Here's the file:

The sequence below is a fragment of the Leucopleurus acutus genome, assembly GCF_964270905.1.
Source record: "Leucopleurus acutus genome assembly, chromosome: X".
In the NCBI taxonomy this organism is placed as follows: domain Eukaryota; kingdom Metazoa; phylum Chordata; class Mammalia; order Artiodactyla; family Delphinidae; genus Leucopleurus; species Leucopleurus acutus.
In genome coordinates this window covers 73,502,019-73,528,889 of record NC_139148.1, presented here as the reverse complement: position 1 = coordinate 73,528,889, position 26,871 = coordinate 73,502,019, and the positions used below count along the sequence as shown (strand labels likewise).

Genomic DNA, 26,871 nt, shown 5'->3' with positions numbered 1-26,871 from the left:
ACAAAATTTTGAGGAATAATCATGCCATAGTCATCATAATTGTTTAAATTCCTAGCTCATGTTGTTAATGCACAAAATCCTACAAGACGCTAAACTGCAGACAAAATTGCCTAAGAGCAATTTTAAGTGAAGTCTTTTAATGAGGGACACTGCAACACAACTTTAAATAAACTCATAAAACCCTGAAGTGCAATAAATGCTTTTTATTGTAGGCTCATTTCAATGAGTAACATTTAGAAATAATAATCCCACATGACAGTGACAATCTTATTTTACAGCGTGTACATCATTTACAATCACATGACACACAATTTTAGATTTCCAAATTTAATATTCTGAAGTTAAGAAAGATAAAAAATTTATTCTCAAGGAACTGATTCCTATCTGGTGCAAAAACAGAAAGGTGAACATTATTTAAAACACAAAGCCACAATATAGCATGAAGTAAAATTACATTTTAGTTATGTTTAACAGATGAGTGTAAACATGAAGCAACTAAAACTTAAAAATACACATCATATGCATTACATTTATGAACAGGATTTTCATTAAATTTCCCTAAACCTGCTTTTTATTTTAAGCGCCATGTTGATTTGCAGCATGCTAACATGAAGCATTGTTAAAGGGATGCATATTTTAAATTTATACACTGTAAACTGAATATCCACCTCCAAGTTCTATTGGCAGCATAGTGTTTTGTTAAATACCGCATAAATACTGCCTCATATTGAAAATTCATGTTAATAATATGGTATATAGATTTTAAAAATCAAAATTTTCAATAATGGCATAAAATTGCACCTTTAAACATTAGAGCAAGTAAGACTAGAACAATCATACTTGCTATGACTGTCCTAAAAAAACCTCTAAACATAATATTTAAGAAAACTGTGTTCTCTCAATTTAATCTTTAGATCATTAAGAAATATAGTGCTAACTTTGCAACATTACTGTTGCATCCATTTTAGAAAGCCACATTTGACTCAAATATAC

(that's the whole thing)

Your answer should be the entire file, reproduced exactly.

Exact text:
The sequence below is a fragment of the Leucopleurus acutus genome, assembly GCF_964270905.1.
Source record: "Leucopleurus acutus genome assembly, chromosome: X".
In the NCBI taxonomy this organism is placed as follows: domain Eukaryota; kingdom Metazoa; phylum Chordata; class Mammalia; order Artiodactyla; family Delphinidae; genus Leucopleurus; species Leucopleurus acutus.
In genome coordinates this window covers 73,502,019-73,528,889 of record NC_139148.1, presented here as the reverse complement: position 1 = coordinate 73,528,889, position 26,871 = coordinate 73,502,019, and the positions used below count along the sequence as shown (strand labels likewise).

Genomic DNA, 26,871 nt, shown 5'->3' with positions numbered 1-26,871 from the left:
ACAAAATTTTGAGGAATAATCATGCCATAGTCATCATAATTGTTTAAATTCCTAGCTCATGTTGTTAATGCACAAAATCCTACAAGACGCTAAACTGCAGACAAAATTGCCTAAGAGCAATTTTAAGTGAAGTCTTTTAATGAGGGACACTGCAACACAACTTTAAATAAACTCATAAAACCCTGAAGTGCAATAAATGCTTTTTATTGTAGGCTCATTTCAATGAGTAACATTTAGAAATAATAATCCCACATGACAGTGACAATCTTATTTTACAGCGTGTACATCATTTACAATCACATGACACACAATTTTAGATTTCCAAATTTAATATTCTGAAGTTAAGAAAGATAAAAAATTTATTCTCAAGGAACTGATTCCTATCTGGTGCAAAAACAGAAAGGTGAACATTATTTAAAACACAAAGCCACAATATAGCATGAAGTAAAATTACATTTTAGTTATGTTTAACAGATGAGTGTAAACATGAAGCAACTAAAACTTAAAAATACACATCATATGCATTACATTTATGAACAGGATTTTCATTAAATTTCCCTAAACCTGCTTTTTATTTTAAGCGCCATGTTGATTTGCAGCATGCTAACATGAAGCATTGTTAAAGGGATGCATATTTTAAATTTATACACTGTAAACTGAATATCCACCTCCAAGTTCTATTGGCAGCATAGTGTTTTGTTAAATACCGCATAAATACTGCCTCATATTGAAAATTCATGTTAATAATATGGTATATAGATTTTAAAAATCAAAATTTTCAATAATGGCATAAAATTGCACCTTTAAACATTAGAGCAAGTAAGACTAGAACAATCATACTTGCTATGACTGTCCTAAAAAAACCTCTAAACATAATATTTAAGAAAACTGTGTTCTCTCAATTTAATCTTTAGATCATTAAGAAATATAGTGCTAACTTTGCAACATTACTGTTGCATCCATTTTAGAAAGCCACATTTGACTCAAATATAC